By Ryan Gonzales
On January 27, 2017, acting Judge Stephen Mock, substituting for Judge Dave Rosenberg, presided over the motion to suppress of co-defendants Frances Rodriguez and Alo Ola Faletoese, both of whom are being charged with possession of a controlled substance and carrying a concealed firearm.
The People’s witness was Woodland Police Officer Robert Middleman, who conducted a traffic stop of Ms. Rodriguez’s vehicle on June 15, 2016.
Prior to the traffic stop, Officer Middleman testified that he was at a local mini-mart observing traffic, when a Nissan sedan drove into the parking lot. The prosecution questioned Officer Middleman about whether he noticed anything suspicious about the vehicle, to which he replied that the driver of the Nissan seemed to make an effort to avoid him.
Due to the suspicious activity, Officer Middleman told the court that he remained in his squad car to observe the vehicle. After an extended period of observation, the officer testified that two males and one female had eventually exited the vehicle, while the driver remained inside. However, only one male and the female went into the mini-market, while the other male went to place an item in the trunk. They all returned to the vehicle.
As the driver of the Nissan drove out of the mini-market, Officer Middleman testified that he noticed two cracks on the windshield that he believed to obstruct the driver’s vision. Thus, Officer Middleman told the court that, under California’s Vehicle Code section 26710, the driver was illegally operating a vehicle and he proceeded to stop the vehicle to issue a citation.
Upon approaching the vehicle, Officer Middleman asked for the driver’s identification, which was Ms. Rodriguez’s, as well as the passengers’ identification, which included Mr. Faletoese’s.
After informing dispatch of their names, Officer Middleman was informed that one of the backseat passengers had a felony warrant. He testified that he removed the individual from the car and placed him under arrest.
Due to this arrest, Officer Middleman returned to the vehicle to conduct the search of the female passenger who was siting next to the wanted felon. As she consented to the search of her person, Officer Middleman testified that he found a syringe with methamphetamine.
As Officer Middleman placed this individual under arrest, Mr. Faletoese openly volunteered to have his person searched, and the officer testified that he didn’t find anything.
However, Officer Middleman testified that he was informed by dispatch that Mr. Faletoese had a possible warrant as well, thus he removed him from the vehicle.
Because of the possible warrant on Mr. Faletoese, the felony warrant on the other male passenger and drug paraphernalia found on the female passenger, Officer Middleman advised Ms. Rodriguez to consent to the search of her vehicle, to which she responded no. Although she did not consent to the search, Officer Middleman asked her to remove herself from the vehicle to conduct the search anyway.
Officer Middleman then testified that, during his search, he found a methamphetamine pipe located behind the passenger seat, giving him probable cause to put Ms. Rodriguez under arrest.
Since Ms. Rodriguez was placed in custody, Officer Middleman proceeded to search her person, and he testified that was when he found a .38 special revolver located in her purse.
Officer Middleman then testified that he returned to search the vehicle, where he found black pants with meth paraphernalia, a meth pipe found in the tool box in the back of the trunk and a “useable” amount of meth in the center console of the vehicle.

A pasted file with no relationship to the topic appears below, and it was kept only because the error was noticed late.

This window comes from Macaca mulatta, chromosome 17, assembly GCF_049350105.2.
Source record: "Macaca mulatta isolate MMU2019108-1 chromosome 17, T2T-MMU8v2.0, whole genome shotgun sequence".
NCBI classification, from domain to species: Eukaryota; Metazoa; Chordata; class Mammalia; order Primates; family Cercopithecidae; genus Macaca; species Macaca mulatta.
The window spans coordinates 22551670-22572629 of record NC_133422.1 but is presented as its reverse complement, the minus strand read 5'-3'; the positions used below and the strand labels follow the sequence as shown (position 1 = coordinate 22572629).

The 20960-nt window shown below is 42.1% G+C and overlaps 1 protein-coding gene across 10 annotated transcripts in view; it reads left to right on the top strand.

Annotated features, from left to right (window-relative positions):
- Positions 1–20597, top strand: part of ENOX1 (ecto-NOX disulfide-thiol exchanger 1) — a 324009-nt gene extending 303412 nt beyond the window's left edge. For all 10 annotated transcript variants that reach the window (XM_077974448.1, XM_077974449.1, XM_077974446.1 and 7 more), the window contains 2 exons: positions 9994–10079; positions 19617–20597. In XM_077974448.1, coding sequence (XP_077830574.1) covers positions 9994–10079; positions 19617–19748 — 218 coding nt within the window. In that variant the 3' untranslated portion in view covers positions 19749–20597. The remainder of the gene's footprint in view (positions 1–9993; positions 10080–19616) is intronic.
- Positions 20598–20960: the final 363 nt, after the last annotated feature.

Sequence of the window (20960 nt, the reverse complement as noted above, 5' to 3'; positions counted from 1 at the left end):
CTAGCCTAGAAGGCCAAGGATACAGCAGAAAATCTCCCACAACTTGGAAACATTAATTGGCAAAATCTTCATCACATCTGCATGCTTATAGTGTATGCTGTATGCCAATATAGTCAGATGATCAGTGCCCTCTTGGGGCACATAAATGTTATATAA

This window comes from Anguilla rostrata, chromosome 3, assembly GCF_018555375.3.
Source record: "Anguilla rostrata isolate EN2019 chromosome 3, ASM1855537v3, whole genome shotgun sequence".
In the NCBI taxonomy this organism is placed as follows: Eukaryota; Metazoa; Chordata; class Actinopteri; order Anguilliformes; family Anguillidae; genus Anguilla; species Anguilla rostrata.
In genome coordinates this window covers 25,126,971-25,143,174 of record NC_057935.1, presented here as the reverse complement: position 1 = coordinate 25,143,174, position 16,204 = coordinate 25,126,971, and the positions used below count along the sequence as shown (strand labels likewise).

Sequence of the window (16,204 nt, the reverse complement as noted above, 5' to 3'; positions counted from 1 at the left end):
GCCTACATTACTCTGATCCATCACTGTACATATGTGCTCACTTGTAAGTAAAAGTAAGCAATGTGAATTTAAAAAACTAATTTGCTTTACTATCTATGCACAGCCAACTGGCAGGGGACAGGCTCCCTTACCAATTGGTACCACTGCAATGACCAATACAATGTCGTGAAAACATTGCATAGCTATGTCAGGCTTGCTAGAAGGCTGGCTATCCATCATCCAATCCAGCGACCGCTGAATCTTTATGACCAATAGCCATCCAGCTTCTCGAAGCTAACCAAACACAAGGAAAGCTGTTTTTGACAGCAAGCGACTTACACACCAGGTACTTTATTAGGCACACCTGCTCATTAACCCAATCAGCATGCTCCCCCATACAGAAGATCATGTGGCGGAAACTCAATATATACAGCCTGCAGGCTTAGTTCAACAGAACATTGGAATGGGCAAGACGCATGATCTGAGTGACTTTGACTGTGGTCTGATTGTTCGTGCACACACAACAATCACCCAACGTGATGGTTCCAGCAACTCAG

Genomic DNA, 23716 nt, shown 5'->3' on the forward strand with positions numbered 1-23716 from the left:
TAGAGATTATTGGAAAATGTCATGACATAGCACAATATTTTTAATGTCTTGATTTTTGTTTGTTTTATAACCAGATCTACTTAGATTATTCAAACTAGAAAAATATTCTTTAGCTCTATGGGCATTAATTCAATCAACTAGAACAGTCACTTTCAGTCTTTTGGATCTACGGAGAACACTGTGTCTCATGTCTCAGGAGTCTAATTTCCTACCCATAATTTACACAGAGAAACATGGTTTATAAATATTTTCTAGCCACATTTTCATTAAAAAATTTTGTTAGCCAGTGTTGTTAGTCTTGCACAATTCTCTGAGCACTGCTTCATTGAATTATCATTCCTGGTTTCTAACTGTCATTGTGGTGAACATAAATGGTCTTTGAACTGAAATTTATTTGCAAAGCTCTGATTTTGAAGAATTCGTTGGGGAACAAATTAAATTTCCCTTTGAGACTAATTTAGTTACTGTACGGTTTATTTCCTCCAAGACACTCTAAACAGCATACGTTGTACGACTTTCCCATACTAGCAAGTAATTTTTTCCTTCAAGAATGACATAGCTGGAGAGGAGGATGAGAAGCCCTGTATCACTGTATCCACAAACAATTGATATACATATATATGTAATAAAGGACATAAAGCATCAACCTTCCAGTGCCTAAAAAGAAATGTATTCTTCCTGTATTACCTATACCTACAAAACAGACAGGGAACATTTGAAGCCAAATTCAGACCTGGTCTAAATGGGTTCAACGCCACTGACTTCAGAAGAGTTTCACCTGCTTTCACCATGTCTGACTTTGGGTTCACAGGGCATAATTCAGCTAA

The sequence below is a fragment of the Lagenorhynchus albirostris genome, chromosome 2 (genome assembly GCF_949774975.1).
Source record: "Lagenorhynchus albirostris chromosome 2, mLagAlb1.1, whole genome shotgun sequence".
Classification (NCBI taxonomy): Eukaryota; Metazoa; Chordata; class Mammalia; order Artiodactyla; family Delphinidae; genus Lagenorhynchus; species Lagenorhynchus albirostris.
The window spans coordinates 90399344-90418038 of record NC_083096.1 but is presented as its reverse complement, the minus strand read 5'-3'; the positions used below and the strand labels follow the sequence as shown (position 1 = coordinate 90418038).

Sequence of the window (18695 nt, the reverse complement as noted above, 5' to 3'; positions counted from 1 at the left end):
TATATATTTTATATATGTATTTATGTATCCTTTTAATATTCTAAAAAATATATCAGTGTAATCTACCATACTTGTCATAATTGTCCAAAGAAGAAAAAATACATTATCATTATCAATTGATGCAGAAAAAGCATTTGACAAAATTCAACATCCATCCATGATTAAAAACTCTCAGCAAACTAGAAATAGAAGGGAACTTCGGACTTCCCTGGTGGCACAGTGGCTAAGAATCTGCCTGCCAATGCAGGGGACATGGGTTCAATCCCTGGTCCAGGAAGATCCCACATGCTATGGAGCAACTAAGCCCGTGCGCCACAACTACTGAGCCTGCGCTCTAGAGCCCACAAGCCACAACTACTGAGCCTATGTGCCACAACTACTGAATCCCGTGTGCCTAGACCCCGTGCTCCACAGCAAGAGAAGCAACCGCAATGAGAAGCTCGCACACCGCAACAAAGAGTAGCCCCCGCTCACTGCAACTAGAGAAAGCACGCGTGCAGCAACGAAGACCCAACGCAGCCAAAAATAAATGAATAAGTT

When he informed Ms. Rodriguez of his findings, she told the officer that the pants belonged to Mr. Faletoese and that he also placed the revolver in her purse. Thus, Mr. Faletoese was placed under arrest due to Ms. Rodriguez’s accusations.
The prosecution ended the examination by inquiring if there were any serial numbers on the revolver. Officer Middlemen responded that it had been reported stolen in the 1980s.
During cross-examination, Deputy Public Defender John Sage, who represented Mr. Faletoese and believed that the police officer wrongfully pulled over Ms. Rodriguez, questioned Officer Middleman about whether the windshield cracks were in a critical area of visibility – or simply that the cracks obstructed the passenger’s view. Officer Middleman responded, “No, I would disagree.”
Officer Middleman was dismissed and the People rested.
As the motion to suppress neared conclusion, Judge Stephen Mock ask for closing arguments from both counsels.
Defense Attorney J. Robert Spangler, who represented Ms. Rodriguez and believed that the police officer conducted an unlawful search of the vehicle, stated that the cracks in the window would only obstruct “air traffic.”
However, the prosecution rebutted, telling the court that, although the crack did not impede the driver’s forward vision, it did affect the driver’s vision toward the right.
Judge Stephen Mock agreed with the prosecution’s argument and ruled that the officer had justifiable bases to investigate the vehicle under the Vehicle Code violation. Thus, he denied the defense’s motion.
On the matter of an illegal search of the vehicle, Judge Mock held that the syringe of meth, found on the backseat passenger during a consensual search of her person, justified the officer’s action to investigate the backseat. In turn, the finding of the meth pipe offered more substantial evidence to search the entirety of the vehicle.
Furthermore, Judge Mock ruled that Ms. Rodriguez was going to be the only person to be charged with felony possession of a firearm. However, due to her statements about Mr. Faletoese, who is a convicted felon and cannot possess a firearm, Judge Mock denied for both defendants the motion to suppress or to reduce any charges to misdemeanors.
Judge Mock set the arraignment of Mr. Faletoese and Ms. Rodriguez for February 10, 2017, in Department 11.